Anti-nuclear protest in New Zealand had political consequences, such as the deterioration of the relationship between protector- the US, and ally- New Zealand. Muldoon had tried to preserve the alliance by allowing US warships into New Zealand waters. However the steadily growing number of anti-nuclear towns growing in New Zealand meant that the government was either going to have to go against overwhelming public opinion, or appease its ally. Attempting the latter proved costly for the National Party and Muldoon, as after National MP Marilyn Waring threatened in a debate to walk over the Labour side of Parliament, Muldoon called for a snap-election. The Labour Party under David Lange won this election in 1984. Lange promised to ban nuclear weapons and nuclear-powered warships from New Zealand. Despite making efforts with the United States to come to a compromise, Lange was unsuccessful. These efforts included visiting the United States, as well as talking with US Secretary of State George Schultz when he visited in 1984. The US continued its policing of ‘neither confirming nor denying’ the presence of nuclear weapons on its ships, or whether the ships were nuclear-powered. Its argument was that ANZUS was pointless if their ships were not allowed in NZ ports. This disagreement between the US and NZ came to a head in 1985 with ‘The Buchanan Affair’. The USS Buchanan was not nuclear-powered, yet it was denied entry to New Zealand waters by Lange. The reason given for this was that it was capable of firing nuclear weapons, and also that the US would not confirm whether it was carrying nuclear weapons. This was proof that Lange was serious about his policies and gave the NZ faith that he would carry through in his promises. As a result of this slight, America disallowed intelligence sharing between NZ and the US. By this time ANZUS was effectively cancelled. America was no longer a part of New Zealand security plans.
An anti--nuclear protest march in Wellington 1983. The protestors wore masks and carried a Statue of Liberty prop as well as a giant hand. This is proof that in the minds of the protestors, the US was 'the bad guy'- was the major power that was pushing the world towards a nuclear war. It is a sign that the public were in favour of abandoning ANZUS if the US did not want to accept New Zealand's nuclear free policy. Photo published in the Evening Post.
In a 1980 interview, David Lange spoke on the subject of ANZUS and the government's stance on nuclear power. On his anti-nuclear policy, he said "It is in the interest of New Zealand security, and it is something which our
friends will themselves accommodate to." Lange remained optimistic that the US would agree to continue ANZUS despite New Zealand being nuclear free and banning nuclear powered US ships in to internal waters. "I don't think that'll be the end of ANZUS either.” The cartoon above from Nevile Sidney Lodge, published in the Evening Post in 1986, refers to these statements when NZ was eventually excluded from the ANZUS alliance.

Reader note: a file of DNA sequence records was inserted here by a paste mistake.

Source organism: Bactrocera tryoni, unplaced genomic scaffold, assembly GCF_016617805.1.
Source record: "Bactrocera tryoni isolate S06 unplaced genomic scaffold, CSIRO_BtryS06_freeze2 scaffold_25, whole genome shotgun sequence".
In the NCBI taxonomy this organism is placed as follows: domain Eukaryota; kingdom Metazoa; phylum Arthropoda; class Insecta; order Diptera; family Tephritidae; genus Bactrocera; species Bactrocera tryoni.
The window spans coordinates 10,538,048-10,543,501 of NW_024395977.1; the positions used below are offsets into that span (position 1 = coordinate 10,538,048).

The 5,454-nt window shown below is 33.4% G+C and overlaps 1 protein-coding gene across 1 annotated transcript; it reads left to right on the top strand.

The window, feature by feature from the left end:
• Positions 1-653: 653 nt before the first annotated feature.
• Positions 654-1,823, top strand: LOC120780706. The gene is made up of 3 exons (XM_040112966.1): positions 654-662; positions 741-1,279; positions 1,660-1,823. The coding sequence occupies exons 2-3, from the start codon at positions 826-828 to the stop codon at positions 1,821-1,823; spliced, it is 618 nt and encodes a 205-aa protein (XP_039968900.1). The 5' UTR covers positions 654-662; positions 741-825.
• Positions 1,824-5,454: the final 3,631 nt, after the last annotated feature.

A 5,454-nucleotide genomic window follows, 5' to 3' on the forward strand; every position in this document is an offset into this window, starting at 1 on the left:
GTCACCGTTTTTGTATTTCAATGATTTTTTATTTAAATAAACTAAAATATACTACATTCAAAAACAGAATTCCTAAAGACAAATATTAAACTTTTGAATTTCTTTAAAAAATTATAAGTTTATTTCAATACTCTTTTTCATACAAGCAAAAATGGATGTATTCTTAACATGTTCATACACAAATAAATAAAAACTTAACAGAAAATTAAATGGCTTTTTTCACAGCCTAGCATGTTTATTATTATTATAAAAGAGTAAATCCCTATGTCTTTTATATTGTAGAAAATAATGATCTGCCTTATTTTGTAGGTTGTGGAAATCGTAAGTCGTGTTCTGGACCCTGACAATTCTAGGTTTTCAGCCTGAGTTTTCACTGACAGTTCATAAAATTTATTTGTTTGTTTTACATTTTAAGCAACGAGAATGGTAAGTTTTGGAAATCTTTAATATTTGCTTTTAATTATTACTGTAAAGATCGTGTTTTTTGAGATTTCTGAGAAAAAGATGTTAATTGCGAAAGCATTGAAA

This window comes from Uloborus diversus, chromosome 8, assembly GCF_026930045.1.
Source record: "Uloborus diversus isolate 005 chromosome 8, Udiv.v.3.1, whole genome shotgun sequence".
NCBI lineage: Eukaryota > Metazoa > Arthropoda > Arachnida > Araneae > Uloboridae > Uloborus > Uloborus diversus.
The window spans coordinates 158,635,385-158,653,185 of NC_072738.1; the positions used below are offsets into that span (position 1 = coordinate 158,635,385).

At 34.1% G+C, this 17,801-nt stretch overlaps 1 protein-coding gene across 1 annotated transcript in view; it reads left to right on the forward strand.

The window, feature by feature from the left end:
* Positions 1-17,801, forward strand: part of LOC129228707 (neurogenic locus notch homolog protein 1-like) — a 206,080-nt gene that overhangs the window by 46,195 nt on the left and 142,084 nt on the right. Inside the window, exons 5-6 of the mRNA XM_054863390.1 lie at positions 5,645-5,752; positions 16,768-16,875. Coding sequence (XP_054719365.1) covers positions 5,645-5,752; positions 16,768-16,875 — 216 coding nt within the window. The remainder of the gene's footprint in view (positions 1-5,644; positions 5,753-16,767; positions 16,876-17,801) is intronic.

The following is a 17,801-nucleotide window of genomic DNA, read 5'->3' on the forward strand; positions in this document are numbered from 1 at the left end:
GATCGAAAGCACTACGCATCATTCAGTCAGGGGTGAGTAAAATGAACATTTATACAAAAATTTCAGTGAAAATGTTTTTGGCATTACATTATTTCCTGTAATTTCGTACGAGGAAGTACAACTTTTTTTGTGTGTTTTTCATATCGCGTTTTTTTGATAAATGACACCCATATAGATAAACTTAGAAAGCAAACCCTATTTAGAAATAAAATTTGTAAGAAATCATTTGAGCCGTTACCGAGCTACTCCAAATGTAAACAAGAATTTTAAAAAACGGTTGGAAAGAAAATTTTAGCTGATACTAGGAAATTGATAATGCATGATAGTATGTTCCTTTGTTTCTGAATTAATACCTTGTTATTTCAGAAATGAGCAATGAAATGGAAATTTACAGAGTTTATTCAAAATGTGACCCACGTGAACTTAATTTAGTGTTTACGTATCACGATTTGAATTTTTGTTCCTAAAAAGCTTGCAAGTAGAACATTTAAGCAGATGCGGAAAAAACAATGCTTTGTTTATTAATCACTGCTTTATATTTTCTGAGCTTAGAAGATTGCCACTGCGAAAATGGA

Muldoon is pictured on the left, 'guaranteeing' the USS Texas is nuclear weapons free. This refers to Muldoon allowing nuclear powered ships to enter NZ, in order to maintain ANZUS. Lange, on the right, is questioning whether or not the ship has nuclear weapons/power. This cartoon is a summary of the main party leaders' nuclear policies in 1983. Cartoon by Bill Wrathall.
The 21st century has seen renewed positive relations between the United States and New Zealand. This is seen in the co-operation of NZ military with US military in the 2001 invasion of Afghanistan. New Zealand is also a Major non-NATO ally (MNNA), meaning it is a close ally. This entails a number of financial and military advantages including reciprocal training. In 2002, Prime Minister Helen Clark met with President Bush. President Bush’s senior officials were reported in the New Zealand Herald said the relationship could never include close military ties until New Zealand removed it's ban on nuclear powered ships in internal waters. In 2010, New Zealand and the US signed the Wellington Declaration. The intention of this agreement is to signal the growing closeness and co-operation on Pacific region issues, as well as emphasising the need for discussion on issues like nuclear weapons and their use, climate change, and terrorism. In 2012, Prime Minister John Key attended the Nuclear Security Summit hosted by President Obama, who organised the summit as a way of preventing nuclear war and terrorism. Obama has said that he wants to get rid of nuclear weapons. This is an idealistic goal, but the intentions are promising for NZ and US relations in the future.